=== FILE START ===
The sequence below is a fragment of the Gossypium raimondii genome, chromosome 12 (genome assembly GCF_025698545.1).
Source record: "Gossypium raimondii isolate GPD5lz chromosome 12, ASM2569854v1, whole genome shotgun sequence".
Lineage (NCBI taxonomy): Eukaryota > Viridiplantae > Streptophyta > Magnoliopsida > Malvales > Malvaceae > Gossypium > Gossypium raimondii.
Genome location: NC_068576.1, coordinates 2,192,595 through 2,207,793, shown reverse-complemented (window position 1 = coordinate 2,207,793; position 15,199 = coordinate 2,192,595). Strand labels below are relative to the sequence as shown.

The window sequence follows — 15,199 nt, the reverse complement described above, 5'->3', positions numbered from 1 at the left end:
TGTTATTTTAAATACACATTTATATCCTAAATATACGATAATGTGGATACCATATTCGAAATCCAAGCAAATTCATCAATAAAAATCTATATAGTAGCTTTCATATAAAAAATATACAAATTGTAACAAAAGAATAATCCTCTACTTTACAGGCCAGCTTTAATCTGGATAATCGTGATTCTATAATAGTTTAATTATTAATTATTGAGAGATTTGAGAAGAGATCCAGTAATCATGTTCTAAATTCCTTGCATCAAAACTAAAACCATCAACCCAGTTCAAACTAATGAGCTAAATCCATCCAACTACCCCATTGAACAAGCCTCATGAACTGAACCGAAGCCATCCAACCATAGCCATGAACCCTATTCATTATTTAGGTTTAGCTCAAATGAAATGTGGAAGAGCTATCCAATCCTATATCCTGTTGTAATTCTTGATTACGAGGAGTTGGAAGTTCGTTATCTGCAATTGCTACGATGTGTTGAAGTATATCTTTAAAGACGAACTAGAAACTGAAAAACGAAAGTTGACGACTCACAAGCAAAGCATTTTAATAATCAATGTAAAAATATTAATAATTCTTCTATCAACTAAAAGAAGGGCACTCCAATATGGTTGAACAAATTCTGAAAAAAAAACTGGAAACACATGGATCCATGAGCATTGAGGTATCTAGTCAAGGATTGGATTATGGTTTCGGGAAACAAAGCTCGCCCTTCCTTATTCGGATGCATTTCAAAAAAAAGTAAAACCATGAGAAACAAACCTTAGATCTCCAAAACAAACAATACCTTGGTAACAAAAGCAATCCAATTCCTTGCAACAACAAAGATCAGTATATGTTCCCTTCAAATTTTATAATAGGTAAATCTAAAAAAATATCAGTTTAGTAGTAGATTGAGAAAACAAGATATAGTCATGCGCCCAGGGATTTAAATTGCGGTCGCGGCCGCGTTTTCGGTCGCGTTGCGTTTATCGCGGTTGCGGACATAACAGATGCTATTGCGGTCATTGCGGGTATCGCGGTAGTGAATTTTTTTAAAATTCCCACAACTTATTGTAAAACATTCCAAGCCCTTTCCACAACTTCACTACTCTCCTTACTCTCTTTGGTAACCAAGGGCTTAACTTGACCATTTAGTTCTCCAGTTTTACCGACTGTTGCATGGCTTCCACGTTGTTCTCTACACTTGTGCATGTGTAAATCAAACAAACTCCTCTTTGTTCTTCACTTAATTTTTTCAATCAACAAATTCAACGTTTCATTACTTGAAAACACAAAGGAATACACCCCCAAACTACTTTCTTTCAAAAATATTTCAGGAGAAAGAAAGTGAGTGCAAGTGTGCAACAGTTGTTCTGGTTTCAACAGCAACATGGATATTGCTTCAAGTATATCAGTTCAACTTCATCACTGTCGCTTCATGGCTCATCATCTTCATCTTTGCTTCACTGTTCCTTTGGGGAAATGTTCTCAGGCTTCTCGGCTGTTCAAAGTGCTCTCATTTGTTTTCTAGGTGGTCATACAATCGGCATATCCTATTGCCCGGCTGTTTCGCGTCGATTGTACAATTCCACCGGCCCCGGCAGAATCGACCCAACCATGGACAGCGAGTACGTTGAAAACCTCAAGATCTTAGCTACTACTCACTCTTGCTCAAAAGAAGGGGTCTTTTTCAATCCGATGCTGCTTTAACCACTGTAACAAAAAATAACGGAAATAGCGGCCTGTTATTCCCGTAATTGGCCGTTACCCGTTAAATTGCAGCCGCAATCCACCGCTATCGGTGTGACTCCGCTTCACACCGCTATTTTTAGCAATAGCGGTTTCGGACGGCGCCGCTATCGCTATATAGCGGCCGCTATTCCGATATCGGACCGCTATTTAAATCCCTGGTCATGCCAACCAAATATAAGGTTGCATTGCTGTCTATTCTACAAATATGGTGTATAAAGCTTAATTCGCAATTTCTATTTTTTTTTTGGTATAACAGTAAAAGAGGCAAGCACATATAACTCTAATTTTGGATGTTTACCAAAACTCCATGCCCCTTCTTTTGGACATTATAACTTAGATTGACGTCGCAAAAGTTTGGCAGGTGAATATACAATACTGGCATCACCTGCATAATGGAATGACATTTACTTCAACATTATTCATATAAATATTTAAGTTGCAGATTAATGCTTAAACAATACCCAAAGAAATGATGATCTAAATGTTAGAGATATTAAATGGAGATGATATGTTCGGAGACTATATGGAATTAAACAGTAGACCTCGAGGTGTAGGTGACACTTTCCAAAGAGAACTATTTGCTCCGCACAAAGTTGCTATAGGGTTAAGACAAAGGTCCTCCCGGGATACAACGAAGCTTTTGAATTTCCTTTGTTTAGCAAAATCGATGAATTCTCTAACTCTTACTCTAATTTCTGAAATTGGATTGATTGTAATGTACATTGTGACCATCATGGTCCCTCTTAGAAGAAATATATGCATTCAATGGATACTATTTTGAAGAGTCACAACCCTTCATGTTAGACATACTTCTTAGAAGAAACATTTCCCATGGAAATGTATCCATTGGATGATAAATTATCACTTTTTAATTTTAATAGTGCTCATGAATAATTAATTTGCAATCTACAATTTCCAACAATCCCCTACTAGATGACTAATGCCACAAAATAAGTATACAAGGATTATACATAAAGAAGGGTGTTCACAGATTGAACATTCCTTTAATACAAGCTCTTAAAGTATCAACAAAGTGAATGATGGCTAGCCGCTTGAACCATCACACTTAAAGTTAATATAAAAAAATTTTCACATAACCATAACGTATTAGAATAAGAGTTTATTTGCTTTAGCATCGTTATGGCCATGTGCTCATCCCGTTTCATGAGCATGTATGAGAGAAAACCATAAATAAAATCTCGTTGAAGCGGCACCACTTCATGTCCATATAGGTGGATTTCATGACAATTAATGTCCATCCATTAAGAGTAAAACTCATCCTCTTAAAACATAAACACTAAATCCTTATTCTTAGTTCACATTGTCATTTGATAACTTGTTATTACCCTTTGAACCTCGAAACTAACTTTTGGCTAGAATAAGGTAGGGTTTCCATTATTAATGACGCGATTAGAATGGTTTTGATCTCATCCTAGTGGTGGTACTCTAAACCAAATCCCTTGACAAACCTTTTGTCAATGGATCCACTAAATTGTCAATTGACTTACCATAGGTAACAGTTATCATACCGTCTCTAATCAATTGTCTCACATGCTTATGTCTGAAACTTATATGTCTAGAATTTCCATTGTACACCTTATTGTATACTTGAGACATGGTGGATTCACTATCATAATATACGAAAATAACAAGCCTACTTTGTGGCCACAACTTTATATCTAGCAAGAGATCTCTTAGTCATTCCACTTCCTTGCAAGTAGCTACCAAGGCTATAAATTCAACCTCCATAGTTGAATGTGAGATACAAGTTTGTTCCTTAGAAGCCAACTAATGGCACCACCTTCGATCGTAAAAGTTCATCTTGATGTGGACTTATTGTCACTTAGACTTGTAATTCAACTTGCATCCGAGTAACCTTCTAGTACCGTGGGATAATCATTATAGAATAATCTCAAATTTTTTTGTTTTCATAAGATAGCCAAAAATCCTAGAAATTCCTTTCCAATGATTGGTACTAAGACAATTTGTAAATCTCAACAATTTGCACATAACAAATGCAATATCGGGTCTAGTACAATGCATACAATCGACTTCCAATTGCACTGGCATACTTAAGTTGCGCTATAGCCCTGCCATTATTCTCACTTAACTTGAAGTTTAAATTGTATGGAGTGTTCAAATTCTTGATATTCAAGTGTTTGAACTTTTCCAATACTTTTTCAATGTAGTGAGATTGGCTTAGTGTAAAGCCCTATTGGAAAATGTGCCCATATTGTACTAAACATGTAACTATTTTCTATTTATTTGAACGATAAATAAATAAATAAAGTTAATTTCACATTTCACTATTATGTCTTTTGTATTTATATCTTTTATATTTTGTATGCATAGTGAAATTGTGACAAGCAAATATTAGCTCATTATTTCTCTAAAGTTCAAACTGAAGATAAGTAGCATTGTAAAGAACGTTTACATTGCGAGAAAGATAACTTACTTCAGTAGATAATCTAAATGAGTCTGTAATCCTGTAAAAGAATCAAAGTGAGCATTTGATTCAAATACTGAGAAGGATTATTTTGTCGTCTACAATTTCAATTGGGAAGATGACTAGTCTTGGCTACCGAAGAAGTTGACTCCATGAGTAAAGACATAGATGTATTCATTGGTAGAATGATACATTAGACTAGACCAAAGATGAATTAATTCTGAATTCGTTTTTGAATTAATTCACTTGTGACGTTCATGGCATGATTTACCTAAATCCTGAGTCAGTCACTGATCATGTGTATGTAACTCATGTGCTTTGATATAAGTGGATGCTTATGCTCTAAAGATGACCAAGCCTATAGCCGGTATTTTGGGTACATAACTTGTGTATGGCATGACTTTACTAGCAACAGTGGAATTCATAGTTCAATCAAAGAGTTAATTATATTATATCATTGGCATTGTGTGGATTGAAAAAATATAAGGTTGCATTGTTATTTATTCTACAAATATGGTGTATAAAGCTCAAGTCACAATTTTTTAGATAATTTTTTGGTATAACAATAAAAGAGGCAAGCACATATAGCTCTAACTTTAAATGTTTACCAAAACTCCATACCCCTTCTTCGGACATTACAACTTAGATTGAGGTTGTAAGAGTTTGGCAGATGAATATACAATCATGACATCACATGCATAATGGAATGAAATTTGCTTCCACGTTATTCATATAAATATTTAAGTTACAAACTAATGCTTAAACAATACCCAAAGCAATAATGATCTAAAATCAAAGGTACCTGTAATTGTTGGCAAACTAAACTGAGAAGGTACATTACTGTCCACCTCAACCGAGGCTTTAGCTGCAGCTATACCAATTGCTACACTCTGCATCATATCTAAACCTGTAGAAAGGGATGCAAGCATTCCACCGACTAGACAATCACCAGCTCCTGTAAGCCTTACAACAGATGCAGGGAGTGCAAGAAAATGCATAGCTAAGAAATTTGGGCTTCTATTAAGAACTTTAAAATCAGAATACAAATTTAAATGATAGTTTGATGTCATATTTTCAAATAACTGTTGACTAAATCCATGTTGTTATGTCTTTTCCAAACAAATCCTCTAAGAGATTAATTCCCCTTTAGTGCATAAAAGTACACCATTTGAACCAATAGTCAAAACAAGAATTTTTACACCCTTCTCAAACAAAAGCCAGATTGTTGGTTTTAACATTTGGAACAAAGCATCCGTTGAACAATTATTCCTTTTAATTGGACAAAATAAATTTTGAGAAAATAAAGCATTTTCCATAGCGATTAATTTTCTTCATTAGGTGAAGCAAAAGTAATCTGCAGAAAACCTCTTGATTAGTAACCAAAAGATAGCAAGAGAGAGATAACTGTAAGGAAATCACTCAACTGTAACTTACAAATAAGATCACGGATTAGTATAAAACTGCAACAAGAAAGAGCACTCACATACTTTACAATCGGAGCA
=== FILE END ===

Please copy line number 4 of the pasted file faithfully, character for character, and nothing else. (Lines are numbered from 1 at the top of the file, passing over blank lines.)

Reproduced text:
Genome location: NC_068576.1, coordinates 2,192,595 through 2,207,793, shown reverse-complemented (window position 1 = coordinate 2,207,793; position 15,199 = coordinate 2,192,595). Strand labels below are relative to the sequence as shown.